Did you pick up in that last paragraph on how I said gamers could enjoy the game if adaptive AI was implemented? For me enjoyment of a game is fundamental, they should not be a chore. Why do I sometimes feel like I’ve done a full days work after a gaming session? Most of the time it’s because I’m battling through a part that is do damn hard that i feel like I need to save the game after every enemy kill. The frustration of being killed by the same enemy countless times in a row means I am more than likely to open the disc try, put the game back in its box and never play the game again. There are just too many games available to the gamer that more and more games will end up on the shelves as uncompleted and the archaic difficulty setting is the culprit a lot of the time. Playing through a game on Easy where it feels like the main character is almost invincible is the other extreme and equally pointless.  According to recent statistics, the average gamer is 35 years old. Chances are that very same 35 year old has a job of some description and possibly a family life. They’ll play games as escapism and general enjoyment; it shouldn’t be a grind or a chore.

Some gamers simply want to get through one game as quickly as possible to complete it and move onto the next one and one of the senior members of our Platform Nation family made that very point on the Lock and Load podcast in regards to BattleField: Bad Company 2. He simply wanted to play the game, complete it and get onto the next game. After starting the game on normal and dying within seconds, he quickly made the decision to restart on Easy.

Achievements and trophies have clouded this argument (an argument I’ll be exploring in a near future article) further thanks to those who simply choose the easiest setting just so they can blast through a game to collect gamer score as quick as possible. Game developers have tried to address this by awarding specific achievements/trophies for completion on higher difficulty settings but it still doesn’t get away from the point where I state that the gamer should not be the one choosing the difficulty setting. There is always the learning curve to take into this equation and after a few hours of playing the game, your skill levels will have increased and the easy setting you HAD to choose at the start is now too easy and the game becomes a walk in the park.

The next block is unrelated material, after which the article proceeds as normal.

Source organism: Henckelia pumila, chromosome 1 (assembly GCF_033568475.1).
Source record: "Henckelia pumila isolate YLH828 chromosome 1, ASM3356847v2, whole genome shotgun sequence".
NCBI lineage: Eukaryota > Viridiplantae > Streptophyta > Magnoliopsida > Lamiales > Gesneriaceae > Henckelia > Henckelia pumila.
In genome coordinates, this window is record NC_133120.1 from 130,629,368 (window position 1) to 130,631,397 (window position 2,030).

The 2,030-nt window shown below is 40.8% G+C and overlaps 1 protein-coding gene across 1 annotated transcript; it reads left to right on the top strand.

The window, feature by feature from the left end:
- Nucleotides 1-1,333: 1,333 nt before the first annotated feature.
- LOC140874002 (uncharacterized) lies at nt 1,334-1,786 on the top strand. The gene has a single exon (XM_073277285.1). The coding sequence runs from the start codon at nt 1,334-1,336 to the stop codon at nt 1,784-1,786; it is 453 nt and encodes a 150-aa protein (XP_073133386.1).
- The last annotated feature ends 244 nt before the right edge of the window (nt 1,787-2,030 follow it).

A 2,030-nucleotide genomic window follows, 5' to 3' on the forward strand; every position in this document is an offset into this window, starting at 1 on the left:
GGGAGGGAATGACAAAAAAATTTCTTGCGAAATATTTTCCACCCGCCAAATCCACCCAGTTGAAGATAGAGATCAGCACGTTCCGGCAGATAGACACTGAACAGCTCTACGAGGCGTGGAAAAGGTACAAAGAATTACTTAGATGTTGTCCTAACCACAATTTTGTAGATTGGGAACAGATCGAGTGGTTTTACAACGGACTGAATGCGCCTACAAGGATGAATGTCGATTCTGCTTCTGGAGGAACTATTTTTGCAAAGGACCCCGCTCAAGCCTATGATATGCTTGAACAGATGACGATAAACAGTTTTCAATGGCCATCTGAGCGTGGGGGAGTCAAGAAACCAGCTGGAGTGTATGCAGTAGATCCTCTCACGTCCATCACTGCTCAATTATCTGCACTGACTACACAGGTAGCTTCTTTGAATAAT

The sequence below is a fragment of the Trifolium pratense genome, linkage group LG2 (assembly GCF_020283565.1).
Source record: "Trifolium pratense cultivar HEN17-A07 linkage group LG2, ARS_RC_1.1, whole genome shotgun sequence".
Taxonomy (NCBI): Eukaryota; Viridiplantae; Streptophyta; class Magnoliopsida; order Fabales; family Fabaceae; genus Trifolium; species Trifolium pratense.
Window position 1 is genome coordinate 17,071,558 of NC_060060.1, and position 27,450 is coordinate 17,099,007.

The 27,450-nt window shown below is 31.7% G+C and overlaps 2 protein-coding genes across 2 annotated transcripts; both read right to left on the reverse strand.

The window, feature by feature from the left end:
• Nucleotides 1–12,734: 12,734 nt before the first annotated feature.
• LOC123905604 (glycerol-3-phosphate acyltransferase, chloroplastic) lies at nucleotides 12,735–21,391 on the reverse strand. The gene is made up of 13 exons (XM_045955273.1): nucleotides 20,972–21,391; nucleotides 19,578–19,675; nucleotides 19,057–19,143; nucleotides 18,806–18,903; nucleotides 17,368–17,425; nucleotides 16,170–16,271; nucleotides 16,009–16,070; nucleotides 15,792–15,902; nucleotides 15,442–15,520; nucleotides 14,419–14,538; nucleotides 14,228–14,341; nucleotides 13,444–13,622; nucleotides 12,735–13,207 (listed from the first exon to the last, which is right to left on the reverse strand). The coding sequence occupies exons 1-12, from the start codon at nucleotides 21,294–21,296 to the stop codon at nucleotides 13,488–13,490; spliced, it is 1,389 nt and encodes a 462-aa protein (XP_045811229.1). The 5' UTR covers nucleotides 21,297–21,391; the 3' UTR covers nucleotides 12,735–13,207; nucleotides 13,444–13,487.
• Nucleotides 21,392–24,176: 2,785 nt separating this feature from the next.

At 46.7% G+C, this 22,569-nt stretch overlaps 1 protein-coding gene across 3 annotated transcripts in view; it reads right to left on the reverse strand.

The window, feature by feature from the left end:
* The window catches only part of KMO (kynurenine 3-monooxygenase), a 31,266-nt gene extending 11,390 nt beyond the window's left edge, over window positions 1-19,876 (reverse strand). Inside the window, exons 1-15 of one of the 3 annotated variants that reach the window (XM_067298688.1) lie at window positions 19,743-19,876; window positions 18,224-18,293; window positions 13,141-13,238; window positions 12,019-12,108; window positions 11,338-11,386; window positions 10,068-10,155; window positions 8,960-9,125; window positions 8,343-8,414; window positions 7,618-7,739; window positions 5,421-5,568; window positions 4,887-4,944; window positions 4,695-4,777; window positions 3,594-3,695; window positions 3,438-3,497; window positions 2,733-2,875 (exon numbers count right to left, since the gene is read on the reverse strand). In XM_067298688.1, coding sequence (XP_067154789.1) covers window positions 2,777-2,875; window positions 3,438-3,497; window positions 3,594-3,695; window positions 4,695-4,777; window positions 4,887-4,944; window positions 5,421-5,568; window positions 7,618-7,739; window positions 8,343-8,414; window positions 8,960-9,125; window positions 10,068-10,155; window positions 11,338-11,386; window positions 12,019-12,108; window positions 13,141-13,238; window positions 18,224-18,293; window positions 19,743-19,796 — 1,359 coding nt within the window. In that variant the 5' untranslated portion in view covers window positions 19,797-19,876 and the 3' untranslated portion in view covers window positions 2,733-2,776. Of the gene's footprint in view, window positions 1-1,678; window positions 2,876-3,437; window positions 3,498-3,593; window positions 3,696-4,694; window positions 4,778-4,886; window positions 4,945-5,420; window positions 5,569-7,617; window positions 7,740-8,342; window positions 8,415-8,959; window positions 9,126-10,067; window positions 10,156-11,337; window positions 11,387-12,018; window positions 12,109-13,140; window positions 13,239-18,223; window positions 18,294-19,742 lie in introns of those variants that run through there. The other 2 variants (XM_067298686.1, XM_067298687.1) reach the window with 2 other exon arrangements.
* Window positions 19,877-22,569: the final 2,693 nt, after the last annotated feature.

The fact that not all games offer a difficulty setting further proves my point that the good old difficulty setting in not universally accepted and dynamic adaptive AI is what we should be seeing in all games. As with all opinions there is always more than one side to the argument and here at Platform Nation, we really want to hear your views on this topic so please leave your comments below or contact us on the Lock and Load podcast. In conclusion I will leave you with a few games you may have heard of that (from memory) did not have a difficulty setting to see if it helps you to make up your mind on the usefulness of the difficulty choice. Mario series, Zelda series, Final Fantasy series, Far Cry, Grand Theft Auto.

Thanks for reading.

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  • Chris

    Bethesda already does it with Fallout 3 great feature.

  • I just finished Dragon Age on Nightmare and I beat Demons Souls without dying once and raided Naxxaramas at level 60. I am an amazing gamer even amongst amazing gamers. But, all games should be played on the normal or easiest difficulty setting before any other. I have a friend who tries to save time by pumping up the difficulty so he can beat the game on the hardest difficulty and beat the game at all, in one fell swoop. I doubt many people are surprised, he does not finish many games.

    Also, F3 has a sliding difficulty bar which directly raises enemy HP and damage, while lowering the players. I do not think, in my 300+ hours of playing F3, I have noticed an AI controlled increase or decrease in difficulty.

  • I think the settings are a good thing, just depends on how you go about it. I personally would always start on “normal” then if I wanted to play it again I would. Things aren’t unbeatable… Someone, somewhere can beat them.